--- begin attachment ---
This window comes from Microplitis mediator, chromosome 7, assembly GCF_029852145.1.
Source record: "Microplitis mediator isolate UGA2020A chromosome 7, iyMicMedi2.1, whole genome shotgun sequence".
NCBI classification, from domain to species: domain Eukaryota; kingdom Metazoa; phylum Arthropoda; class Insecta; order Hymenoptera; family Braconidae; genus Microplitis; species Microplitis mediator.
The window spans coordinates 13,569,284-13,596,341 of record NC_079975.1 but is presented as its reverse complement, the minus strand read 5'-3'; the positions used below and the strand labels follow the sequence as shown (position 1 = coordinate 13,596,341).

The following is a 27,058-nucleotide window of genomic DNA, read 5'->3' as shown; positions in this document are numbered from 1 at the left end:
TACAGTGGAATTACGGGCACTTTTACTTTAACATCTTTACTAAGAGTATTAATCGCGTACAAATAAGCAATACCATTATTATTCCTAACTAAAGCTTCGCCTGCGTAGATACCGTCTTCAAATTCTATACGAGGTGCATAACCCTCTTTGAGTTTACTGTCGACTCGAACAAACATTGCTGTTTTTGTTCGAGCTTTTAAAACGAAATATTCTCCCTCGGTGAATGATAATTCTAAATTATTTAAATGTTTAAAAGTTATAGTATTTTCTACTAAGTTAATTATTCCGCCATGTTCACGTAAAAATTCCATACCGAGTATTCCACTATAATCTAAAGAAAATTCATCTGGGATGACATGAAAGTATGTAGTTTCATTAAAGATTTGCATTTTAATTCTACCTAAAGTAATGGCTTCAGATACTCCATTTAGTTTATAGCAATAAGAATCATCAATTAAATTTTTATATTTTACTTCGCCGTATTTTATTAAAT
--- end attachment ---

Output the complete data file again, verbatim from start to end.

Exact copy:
This window comes from Microplitis mediator, chromosome 7, assembly GCF_029852145.1.
Source record: "Microplitis mediator isolate UGA2020A chromosome 7, iyMicMedi2.1, whole genome shotgun sequence".
NCBI classification, from domain to species: domain Eukaryota; kingdom Metazoa; phylum Arthropoda; class Insecta; order Hymenoptera; family Braconidae; genus Microplitis; species Microplitis mediator.
The window spans coordinates 13,569,284-13,596,341 of record NC_079975.1 but is presented as its reverse complement, the minus strand read 5'-3'; the positions used below and the strand labels follow the sequence as shown (position 1 = coordinate 13,596,341).

The following is a 27,058-nucleotide window of genomic DNA, read 5'->3' as shown; positions in this document are numbered from 1 at the left end:
TACAGTGGAATTACGGGCACTTTTACTTTAACATCTTTACTAAGAGTATTAATCGCGTACAAATAAGCAATACCATTATTATTCCTAACTAAAGCTTCGCCTGCGTAGATACCGTCTTCAAATTCTATACGAGGTGCATAACCCTCTTTGAGTTTACTGTCGACTCGAACAAACATTGCTGTTTTTGTTCGAGCTTTTAAAACGAAATATTCTCCCTCGGTGAATGATAATTCTAAATTATTTAAATGTTTAAAAGTTATAGTATTTTCTACTAAGTTAATTATTCCGCCATGTTCACGTAAAAATTCCATACCGAGTATTCCACTATAATCTAAAGAAAATTCATCTGGGATGACATGAAAGTATGTAGTTTCATTAAAGATTTGCATTTTAATTCTACCTAAAGTAATGGCTTCAGATACTCCATTTAGTTTATAGCAATAAGAATCATCAATTAAATTTTTATATTTTACTTCGCCGTATTTTATTAAAT